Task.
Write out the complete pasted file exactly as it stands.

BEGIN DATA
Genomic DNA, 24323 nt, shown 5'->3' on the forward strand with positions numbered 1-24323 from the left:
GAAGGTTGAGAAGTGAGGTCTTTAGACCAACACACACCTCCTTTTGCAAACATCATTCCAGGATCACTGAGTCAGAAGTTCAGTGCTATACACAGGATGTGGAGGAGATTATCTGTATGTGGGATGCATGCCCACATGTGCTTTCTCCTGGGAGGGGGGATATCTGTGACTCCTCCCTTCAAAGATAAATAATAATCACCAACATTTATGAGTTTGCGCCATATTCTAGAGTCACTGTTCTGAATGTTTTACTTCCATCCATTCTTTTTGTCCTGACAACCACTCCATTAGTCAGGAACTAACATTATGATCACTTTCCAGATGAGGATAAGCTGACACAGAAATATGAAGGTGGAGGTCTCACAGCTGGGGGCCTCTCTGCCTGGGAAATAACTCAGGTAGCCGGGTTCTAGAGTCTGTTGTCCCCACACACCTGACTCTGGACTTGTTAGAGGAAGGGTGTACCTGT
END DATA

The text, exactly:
Genomic DNA, 24323 nt, shown 5'->3' on the forward strand with positions numbered 1-24323 from the left:
GAAGGTTGAGAAGTGAGGTCTTTAGACCAACACACACCTCCTTTTGCAAACATCATTCCAGGATCACTGAGTCAGAAGTTCAGTGCTATACACAGGATGTGGAGGAGATTATCTGTATGTGGGATGCATGCCCACATGTGCTTTCTCCTGGGAGGGGGGATATCTGTGACTCCTCCCTTCAAAGATAAATAATAATCACCAACATTTATGAGTTTGCGCCATATTCTAGAGTCACTGTTCTGAATGTTTTACTTCCATCCATTCTTTTTGTCCTGACAACCACTCCATTAGTCAGGAACTAACATTATGATCACTTTCCAGATGAGGATAAGCTGACACAGAAATATGAAGGTGGAGGTCTCACAGCTGGGGGCCTCTCTGCCTGGGAAATAACTCAGGTAGCCGGGTTCTAGAGTCTGTTGTCCCCACACACCTGACTCTGGACTTGTTAGAGGAAGGGTGTACCTGT